How do you find new customers? What channels are you utilizing to get in front of them? Any small biz marketing advice to dispense?

Since our launch, we have grown mainly through organic social media, a product hunt launch, and word-of-mouth. 

Dough Dealer photo Dough Dealer photo

Shameless plug: follow us on Instagram for endless bread content

My advice to others is to talk to your users—there’s nothing more valuable—figure out what drew them to you, and then try to way find in similar channels. 

What are some of your favorite small businesses out there? Local, national, whatever.

We’re really excited by all of the other female-founded home-centric companies we’ve been seeing launch recently—Omsom’s starters, Brightland olive oil, and Jiggy with their hygge-inducing puzzles. 

We’re also big fans of great design and love looking at Nice Film Club and Minor Figures for inspiration.

What do you most love listening to while working? Podcasts, particular (shareable) playlists, NPR, oldies?

It changes so much, we’re actually working on some Dough Dealer playlists with some of our favorite bread baking tunes

We also love podcasts like How I Built This for inspiring startup stories and The Wine Down for random wine facts (we’re foodies at heart!). 

What is your favorite style of bread to eat? Desert island bread. And, what are your favorite things to eat bread with?

Too easy—a country boule from Dough Dealer, and we’re not just saying that (we promise)!

For a dessert island bread, maybe an epi baguette, easily tearable for sharing with limited utensils!  

We love eating bread with a little bit of olive oil, but of course, the options are endless, anytime you marry a tomato with bread and flaky salt you’re in for something special. 

Dough Dealer photo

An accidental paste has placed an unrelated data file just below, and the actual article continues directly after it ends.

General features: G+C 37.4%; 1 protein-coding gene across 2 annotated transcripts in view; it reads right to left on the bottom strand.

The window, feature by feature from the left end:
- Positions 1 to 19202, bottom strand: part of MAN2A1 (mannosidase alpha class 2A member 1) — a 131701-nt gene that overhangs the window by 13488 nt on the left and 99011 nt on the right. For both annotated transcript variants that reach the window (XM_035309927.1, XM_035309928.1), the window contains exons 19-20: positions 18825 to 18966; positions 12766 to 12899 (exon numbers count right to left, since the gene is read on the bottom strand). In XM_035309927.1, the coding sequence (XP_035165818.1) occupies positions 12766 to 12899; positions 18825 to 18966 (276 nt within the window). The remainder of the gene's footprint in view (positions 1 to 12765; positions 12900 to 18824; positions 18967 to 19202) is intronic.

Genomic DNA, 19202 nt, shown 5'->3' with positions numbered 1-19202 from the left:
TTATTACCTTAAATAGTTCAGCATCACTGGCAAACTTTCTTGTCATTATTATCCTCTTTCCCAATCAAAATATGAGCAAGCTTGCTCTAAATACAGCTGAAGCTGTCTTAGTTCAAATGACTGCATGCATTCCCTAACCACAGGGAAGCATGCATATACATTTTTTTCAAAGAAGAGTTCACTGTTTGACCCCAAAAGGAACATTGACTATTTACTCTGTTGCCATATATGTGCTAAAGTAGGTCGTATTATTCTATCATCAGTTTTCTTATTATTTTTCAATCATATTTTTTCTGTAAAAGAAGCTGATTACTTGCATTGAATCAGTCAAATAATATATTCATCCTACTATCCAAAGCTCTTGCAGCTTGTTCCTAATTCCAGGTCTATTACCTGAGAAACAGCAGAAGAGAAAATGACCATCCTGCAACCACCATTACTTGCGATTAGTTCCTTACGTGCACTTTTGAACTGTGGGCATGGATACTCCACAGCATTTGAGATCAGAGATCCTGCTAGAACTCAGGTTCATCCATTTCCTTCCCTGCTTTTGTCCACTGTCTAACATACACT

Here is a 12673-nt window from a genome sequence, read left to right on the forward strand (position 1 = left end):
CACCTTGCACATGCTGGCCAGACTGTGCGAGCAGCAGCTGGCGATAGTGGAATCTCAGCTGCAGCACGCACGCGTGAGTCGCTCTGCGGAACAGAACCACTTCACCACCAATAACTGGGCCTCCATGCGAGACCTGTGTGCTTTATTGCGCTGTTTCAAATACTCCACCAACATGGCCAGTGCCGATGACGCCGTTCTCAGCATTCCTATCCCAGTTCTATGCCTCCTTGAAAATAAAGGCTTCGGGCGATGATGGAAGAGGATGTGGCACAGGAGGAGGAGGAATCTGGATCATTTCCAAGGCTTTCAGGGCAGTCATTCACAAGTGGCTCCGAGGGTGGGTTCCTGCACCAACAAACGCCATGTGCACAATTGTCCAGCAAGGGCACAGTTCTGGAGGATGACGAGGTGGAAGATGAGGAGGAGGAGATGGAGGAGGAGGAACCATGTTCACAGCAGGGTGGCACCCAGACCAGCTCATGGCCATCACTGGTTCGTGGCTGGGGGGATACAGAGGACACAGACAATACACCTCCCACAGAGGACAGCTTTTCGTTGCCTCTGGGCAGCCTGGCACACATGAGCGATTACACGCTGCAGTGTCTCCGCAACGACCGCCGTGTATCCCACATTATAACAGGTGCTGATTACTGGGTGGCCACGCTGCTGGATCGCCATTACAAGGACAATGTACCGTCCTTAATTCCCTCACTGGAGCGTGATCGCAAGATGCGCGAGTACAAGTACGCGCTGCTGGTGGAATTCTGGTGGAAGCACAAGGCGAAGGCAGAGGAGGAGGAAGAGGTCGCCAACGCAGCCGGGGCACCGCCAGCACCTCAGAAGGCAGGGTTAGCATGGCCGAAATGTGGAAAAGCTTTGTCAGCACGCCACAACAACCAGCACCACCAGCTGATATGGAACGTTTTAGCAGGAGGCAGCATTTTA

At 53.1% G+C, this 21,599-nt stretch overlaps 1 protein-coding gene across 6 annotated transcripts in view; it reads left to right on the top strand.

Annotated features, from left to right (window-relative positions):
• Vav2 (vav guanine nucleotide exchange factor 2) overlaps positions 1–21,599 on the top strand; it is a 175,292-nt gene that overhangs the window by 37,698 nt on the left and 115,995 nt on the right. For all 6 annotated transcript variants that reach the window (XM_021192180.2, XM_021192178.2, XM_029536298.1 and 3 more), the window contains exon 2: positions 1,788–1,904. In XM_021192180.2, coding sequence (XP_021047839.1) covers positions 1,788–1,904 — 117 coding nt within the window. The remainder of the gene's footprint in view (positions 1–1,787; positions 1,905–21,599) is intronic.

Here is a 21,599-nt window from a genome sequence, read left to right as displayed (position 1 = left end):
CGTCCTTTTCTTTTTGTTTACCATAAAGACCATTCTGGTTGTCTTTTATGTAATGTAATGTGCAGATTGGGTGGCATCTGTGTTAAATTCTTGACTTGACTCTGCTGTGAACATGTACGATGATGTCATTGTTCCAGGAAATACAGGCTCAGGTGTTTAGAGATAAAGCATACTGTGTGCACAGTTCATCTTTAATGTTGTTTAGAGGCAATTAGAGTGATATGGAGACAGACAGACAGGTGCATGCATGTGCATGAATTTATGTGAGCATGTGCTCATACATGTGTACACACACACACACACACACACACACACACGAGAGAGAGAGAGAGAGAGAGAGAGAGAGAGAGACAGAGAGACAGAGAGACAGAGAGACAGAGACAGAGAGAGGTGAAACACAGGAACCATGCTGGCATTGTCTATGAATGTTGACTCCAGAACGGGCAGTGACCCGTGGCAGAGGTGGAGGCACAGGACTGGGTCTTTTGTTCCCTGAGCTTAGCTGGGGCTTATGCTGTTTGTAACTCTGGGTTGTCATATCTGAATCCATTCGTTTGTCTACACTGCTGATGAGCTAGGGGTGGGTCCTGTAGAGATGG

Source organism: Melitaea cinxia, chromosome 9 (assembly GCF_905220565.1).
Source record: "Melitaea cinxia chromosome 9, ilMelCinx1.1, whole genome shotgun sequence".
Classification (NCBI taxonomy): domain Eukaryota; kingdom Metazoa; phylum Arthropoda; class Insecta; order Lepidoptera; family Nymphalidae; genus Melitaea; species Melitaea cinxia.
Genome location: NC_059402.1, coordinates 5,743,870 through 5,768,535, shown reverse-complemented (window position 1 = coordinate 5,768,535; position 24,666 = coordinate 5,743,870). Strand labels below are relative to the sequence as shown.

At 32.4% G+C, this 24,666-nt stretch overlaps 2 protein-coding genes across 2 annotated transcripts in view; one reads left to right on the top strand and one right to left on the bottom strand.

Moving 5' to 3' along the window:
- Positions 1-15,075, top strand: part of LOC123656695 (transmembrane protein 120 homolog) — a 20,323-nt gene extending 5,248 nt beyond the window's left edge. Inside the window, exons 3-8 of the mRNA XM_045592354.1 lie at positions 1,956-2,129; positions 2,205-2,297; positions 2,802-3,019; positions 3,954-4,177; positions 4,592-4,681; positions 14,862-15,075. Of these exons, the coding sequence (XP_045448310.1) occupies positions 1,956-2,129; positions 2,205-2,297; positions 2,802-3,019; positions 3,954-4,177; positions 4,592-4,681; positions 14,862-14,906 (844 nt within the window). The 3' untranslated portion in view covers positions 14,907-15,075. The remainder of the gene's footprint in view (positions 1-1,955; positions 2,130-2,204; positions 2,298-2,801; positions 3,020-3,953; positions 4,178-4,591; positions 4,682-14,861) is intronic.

Photo courtesy: Ryan Liebe for The New York Times.

We love a slice of toast with a hearty soup, there’s also a delicious and easy sardine toast recipe by Melissa Clark that we love to do for dinner.

What does sustainability mean to you? How does that play out in your business?

We know our customers value transparency and quality which is why we responsibly source our ingredients from local and farmer-founded companies. 

We also consider our customers' desire for a brand that cares about sustainability by offering carbon-neutral shipping through Sendle. 

Are you hoping to keep growing your company or keep it about the same size?

Dough Dealer photo

We’re focused on growing our business right now in terms of being able to produce more kits and serve more customers. 

We’re pretty well stacked in terms of skillsets for now so we’re not looking to grow on the people side yet.

How did you find Sendle? How’s it working out so far?

I found Sendle on Google, and it’s truly worked great. 

When I saw there was a carbon-neutral option aimed at helping small businesses I knew it was perfect. Since day one it’s been really easy to use!

Photos courtesy: Dough Dealer